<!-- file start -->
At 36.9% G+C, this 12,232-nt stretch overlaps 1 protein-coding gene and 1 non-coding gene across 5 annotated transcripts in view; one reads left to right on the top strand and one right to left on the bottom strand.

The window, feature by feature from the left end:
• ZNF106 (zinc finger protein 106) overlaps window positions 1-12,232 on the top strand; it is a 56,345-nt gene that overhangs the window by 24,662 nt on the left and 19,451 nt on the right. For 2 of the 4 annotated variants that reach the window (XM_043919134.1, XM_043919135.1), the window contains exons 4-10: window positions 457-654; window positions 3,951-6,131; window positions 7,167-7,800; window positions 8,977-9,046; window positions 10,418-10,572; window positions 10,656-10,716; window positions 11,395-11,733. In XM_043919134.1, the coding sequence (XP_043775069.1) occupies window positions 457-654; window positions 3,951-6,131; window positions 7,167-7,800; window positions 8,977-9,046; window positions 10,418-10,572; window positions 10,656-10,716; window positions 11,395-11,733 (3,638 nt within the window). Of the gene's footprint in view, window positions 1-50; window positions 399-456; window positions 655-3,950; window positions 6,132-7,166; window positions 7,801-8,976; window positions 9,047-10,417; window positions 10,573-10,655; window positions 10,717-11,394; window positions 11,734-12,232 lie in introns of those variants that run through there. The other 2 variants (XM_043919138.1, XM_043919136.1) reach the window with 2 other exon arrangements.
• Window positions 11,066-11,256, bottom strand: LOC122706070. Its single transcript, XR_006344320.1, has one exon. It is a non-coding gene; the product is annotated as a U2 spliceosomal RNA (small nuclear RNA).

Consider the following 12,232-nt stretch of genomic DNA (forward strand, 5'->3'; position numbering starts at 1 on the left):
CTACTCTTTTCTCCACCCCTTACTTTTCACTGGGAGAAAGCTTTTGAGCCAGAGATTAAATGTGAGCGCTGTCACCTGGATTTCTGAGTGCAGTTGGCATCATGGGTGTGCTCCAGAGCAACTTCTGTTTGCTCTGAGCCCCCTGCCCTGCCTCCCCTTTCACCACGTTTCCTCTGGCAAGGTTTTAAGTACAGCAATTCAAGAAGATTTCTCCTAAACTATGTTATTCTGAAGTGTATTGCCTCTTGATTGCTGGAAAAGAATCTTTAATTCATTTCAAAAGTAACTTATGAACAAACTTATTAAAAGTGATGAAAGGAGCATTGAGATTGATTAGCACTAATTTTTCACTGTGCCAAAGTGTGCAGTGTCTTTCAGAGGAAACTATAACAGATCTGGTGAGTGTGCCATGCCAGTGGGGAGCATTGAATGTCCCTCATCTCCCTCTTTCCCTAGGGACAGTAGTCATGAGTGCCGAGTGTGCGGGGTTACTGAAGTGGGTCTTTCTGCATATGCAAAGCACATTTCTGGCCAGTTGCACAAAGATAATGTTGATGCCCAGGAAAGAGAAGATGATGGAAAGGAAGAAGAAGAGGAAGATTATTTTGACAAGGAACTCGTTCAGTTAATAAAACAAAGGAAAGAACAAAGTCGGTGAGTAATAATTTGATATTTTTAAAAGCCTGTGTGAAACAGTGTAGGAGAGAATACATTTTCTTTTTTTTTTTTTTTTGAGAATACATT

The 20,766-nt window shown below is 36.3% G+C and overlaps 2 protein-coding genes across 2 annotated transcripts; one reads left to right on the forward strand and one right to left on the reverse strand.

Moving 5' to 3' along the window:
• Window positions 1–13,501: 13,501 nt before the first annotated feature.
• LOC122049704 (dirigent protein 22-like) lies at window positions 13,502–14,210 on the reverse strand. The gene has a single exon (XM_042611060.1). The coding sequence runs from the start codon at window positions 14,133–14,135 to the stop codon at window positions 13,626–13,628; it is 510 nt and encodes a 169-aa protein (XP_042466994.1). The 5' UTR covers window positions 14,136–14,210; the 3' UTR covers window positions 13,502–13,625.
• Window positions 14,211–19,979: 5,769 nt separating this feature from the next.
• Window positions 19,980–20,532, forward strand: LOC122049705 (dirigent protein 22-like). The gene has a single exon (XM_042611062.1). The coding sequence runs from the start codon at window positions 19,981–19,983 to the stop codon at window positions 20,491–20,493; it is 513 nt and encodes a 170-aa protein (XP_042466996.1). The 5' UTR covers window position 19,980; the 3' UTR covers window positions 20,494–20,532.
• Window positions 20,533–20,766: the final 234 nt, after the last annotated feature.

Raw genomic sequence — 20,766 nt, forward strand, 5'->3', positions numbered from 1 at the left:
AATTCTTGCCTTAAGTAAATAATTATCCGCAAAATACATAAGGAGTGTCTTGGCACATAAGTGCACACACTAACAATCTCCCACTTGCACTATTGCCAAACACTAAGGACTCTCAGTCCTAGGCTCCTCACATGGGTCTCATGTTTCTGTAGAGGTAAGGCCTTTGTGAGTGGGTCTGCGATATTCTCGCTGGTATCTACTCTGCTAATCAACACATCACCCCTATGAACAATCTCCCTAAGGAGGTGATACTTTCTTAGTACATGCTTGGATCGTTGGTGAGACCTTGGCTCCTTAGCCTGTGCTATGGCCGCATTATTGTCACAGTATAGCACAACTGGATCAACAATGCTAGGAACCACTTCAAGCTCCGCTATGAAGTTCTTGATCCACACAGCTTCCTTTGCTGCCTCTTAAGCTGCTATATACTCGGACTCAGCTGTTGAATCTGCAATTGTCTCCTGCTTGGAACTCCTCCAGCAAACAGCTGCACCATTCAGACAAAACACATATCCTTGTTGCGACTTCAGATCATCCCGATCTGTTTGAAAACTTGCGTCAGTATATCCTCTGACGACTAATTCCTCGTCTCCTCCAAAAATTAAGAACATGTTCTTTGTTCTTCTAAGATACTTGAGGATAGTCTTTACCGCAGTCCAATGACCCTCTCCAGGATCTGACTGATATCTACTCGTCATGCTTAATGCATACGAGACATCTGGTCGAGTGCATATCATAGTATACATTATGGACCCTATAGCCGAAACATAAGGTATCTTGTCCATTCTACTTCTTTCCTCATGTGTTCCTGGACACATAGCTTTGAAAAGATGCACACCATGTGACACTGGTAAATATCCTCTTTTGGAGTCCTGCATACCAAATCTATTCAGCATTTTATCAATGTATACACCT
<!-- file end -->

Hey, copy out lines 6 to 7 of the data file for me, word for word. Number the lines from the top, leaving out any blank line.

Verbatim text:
CTACTCTTTTCTCCACCCCTTACTTTTCACTGGGAGAAAGCTTTTGAGCCAGAGATTAAATGTGAGCGCTGTCACCTGGATTTCTGAGTGCAGTTGGCATCATGGGTGTGCTCCAGAGCAACTTCTGTTTGCTCTGAGCCCCCTGCCCTGCCTCCCCTTTCACCACGTTTCCTCTGGCAAGGTTTTAAGTACAGCAATTCAAGAAGATTTCTCCTAAACTATGTTATTCTGAAGTGTATTGCCTCTTGATTGCTGGAAAAGAATCTTTAATTCATTTCAAAAGTAACTTATGAACAAACTTATTAAAAGTGATGAAAGGAGCATTGAGATTGATTAGCACTAATTTTTCACTGTGCCAAAGTGTGCAGTGTCTTTCAGAGGAAACTATAACAGATCTGGTGAGTGTGCCATGCCAGTGGGGAGCATTGAATGTCCCTCATCTCCCTCTTTCCCTAGGGACAGTAGTCATGAGTGCCGAGTGTGCGGGGTTACTGAAGTGGGTCTTTCTGCATATGCAAAGCACATTTCTGGCCAGTTGCACAAAGATAATGTTGATGCCCAGGAAAGAGAAGATGATGGAAAGGAAGAAGAAGAGGAAGATTATTTTGACAAGGAACTCGTTCAGTTAATAAAACAAAGGAAAGAACAAAGTCGGTGAGTAATAATTTGATATTTTTAAAAGCCTGTGTGAAACAGTGTAGGAGAGAATACATTTTCTTTTTTTTTTTTTTTTGAGAATACATT

The 20,766-nt window shown below is 36.3% G+C and overlaps 2 protein-coding genes across 2 annotated transcripts; one reads left to right on the forward strand and one right to left on the reverse strand.